English radicalism has been a deep-rooted but minority tradition in the political culture since at least the seventeenth century. The central aim of this book is to examine, in historical and political context, a range of key events and individuals that exemplify English radicalism in the twentieth century. This analysis is preceded by defining precisely what has constituted this tradition; and by the main outline of the development of the tradition from the Civil War to the end of the nineteenth century. Three of the main currents of English radicalism in the twentieth century have been the labour movement, the women’s movement and the peace movement. These are discussed in some detail, as a framework for the detailed consideration of ten key representative figures of the tradition in the twentieth century: Bertrand Russell, Sylvia Pankhurst, Ellen Wilkinson, George Orwell, E.P. Thompson, Michael Foot, Joan Maynard, Stuart Hall, Tony Benn and Nicolas Walter. The question of ‘agency’ – of how to bring about radical change in a predominantly conservative society and culture – has been a fundamental issue for English radicals. It is argued that, in the twentieth century, many of the important achievements in progressive politics have taken place in and through extra-parliamentary movements, as well as through formal political parties and organisations – the Labour Party and other socialist organisations – and on occasion, through libertarian and anarchist politics. The final chapter considers the continuing relevance of this political tradition in the early twenty-first century, and reviews its challenges and prospects.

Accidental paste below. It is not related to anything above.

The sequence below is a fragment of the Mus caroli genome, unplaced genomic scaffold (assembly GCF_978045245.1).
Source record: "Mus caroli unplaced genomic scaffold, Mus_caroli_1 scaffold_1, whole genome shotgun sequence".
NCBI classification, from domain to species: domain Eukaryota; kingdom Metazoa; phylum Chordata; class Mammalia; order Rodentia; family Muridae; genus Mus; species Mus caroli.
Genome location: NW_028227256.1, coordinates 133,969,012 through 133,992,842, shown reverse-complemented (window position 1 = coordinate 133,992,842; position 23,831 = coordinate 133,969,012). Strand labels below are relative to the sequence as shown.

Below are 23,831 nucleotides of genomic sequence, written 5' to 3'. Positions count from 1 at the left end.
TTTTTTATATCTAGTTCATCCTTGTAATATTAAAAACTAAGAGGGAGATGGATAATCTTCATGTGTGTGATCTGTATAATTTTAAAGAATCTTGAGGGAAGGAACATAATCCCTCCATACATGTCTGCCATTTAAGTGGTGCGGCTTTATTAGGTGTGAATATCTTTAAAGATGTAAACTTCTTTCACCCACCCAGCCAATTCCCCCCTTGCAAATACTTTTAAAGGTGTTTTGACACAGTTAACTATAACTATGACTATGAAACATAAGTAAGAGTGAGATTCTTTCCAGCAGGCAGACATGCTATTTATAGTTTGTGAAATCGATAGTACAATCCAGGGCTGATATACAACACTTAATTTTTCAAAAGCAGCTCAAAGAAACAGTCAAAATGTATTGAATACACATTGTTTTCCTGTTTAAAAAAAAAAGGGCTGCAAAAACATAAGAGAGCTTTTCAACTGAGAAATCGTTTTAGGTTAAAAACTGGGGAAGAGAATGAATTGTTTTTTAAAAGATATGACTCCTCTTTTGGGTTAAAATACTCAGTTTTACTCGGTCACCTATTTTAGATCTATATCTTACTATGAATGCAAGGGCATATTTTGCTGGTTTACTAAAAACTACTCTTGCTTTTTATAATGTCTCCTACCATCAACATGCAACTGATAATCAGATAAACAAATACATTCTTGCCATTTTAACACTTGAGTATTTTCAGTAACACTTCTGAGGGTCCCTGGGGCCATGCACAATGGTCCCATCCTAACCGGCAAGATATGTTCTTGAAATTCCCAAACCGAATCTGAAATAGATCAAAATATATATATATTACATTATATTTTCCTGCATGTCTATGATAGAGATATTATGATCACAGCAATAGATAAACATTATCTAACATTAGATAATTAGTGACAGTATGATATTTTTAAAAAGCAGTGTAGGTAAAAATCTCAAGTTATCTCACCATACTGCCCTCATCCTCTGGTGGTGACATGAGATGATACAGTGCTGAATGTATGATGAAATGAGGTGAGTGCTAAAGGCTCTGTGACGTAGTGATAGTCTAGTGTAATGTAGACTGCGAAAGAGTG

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Keith Mc Loughlin

their production lines from guns to kidney machines was similarly halted, not only by company management but by the Labour government and the trade unions. Chapter 4 explores the famous case of the Lucas Aerospace workers, whose alternative plan for production proposed an alternative to dehumanising Fordism that would contribute to disarmament. Chapter 5 shows how, inspired by the political and industrial left, peace activists in the Campaign for Nuclear Disarmament (CND) and the associated Campaign against Arms Trade (CAAT) moved away from the ‘post

in The British left and the defence economy
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Otto Lehmann-Russbueldt and German rearmament
Charmian Brinson and Richard Dove

some six months in Holland, he moved on to Britain ‘in order to continue my educational work on the nature of Prussian militarism’ (‘um meine Aufklärungsarbeit über den preussichen Militarismus fortzusetzen’). When he landed in Britain on 5 November 1933, Lehmann-Russbueldt was sixty years old, a lifelong pacifist and campaigner against the arms trade. He was by then officially stateless: in August 1933, his name had appeared on the first Nazi expatriation list, depriving their political opponents of their German nationality. He was travelling on a (provisional

in A matter of intelligence